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LAist Movie Review: Deathbowl to Downtown

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Deathbowl To Downtown. Photo courtesy of ncpfilms.

Los Angeles, as a culture, lives by it's own standards and plays by as many (or as few) rules as money can buy. But with that is the tacit understanding that, on many occasions, it will also die by it's own shortcomings. As a result, Southern California is and will be the birthplace of many things, but those things will often leave their home to experience greater and more profound success elsewhere.

The new documentary film Deathbowl to Downtown - The Evolution of Skateboarding in New York City deeply concerns such a transition. In the early 1970's, surfboards began to emerge from the waters of the great left coast and sprout wheels and grip tape. In order to survive their new surroundings - empty swimming pools and strolling avenues - boards got smaller and added bolts, bushings, and bearings. Darwin would be proud.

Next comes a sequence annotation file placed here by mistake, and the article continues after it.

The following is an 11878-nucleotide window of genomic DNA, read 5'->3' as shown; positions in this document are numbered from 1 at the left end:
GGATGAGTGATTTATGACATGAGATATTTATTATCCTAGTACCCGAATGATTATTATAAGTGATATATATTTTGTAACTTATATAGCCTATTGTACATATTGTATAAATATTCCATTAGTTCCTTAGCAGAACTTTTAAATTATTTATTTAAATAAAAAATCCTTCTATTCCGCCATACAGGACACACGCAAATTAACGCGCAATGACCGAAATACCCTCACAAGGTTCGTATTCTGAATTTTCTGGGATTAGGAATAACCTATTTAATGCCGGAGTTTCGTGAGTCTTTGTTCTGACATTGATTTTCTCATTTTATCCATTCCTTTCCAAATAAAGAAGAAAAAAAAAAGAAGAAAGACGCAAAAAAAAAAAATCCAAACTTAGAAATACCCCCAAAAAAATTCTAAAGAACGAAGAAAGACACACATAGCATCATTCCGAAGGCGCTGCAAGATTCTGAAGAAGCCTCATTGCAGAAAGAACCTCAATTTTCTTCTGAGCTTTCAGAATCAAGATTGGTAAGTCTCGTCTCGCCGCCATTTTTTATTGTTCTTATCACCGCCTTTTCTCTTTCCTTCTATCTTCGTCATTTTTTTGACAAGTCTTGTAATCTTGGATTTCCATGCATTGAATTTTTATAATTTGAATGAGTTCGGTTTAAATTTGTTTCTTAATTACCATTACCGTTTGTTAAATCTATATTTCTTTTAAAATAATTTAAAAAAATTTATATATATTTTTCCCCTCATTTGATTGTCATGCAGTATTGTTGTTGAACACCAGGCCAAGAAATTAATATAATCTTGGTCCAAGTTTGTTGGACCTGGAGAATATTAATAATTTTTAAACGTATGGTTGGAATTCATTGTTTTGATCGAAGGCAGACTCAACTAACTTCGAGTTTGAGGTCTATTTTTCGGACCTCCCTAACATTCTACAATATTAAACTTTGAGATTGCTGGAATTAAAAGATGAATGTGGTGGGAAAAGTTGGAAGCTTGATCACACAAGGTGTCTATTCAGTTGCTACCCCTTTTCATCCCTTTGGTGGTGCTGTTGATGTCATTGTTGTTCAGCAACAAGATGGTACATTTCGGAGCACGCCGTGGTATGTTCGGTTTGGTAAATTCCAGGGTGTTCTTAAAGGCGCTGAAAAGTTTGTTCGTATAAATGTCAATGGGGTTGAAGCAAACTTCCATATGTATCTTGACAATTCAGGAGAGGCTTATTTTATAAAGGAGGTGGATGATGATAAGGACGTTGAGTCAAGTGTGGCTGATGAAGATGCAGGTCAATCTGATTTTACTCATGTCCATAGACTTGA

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However, by the middle of decade, a core group of specimens had left the petrie dish of Southern California and begun to infect the growing youth movements of a disenfranchised New York. And this is where Deathbowl begins, and the the story of skateboarding in Los Angeles starts to end. Without empty pools or an abundance of boardwalks, inner-city New Yorkers began cutting smaller, faster, and more agile boards for every day (and everywhere) use. After taking root with a loose conglomerate of artists calling themselves Zoo York, street skating's gestation period would not last long. Within years, students began adapting pure street moves with the cruising skate mentality of those blonde-haired thrashers from the other coast. Add in the ollie (the pop-your-board-off-the-ground basis for most contemporary skate tricks) for a new, vertical dimension of possibilities, and suddenly street skating in New York City was not only a nuisance to the elderly, it was an absolute cash cow for those smart enough, and young enough, to do it well.